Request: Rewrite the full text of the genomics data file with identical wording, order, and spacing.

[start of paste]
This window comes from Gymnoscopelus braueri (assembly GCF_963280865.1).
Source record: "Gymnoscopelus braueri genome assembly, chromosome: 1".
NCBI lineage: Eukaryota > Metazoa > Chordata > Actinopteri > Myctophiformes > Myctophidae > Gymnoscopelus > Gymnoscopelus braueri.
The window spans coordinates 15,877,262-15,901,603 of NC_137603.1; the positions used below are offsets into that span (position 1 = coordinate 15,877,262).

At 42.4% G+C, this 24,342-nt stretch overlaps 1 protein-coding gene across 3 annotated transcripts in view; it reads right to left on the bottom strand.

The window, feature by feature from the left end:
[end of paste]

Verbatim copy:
This window comes from Gymnoscopelus braueri (assembly GCF_963280865.1).
Source record: "Gymnoscopelus braueri genome assembly, chromosome: 1".
NCBI lineage: Eukaryota > Metazoa > Chordata > Actinopteri > Myctophiformes > Myctophidae > Gymnoscopelus > Gymnoscopelus braueri.
The window spans coordinates 15,877,262-15,901,603 of NC_137603.1; the positions used below are offsets into that span (position 1 = coordinate 15,877,262).

At 42.4% G+C, this 24,342-nt stretch overlaps 1 protein-coding gene across 3 annotated transcripts in view; it reads right to left on the bottom strand.

The window, feature by feature from the left end: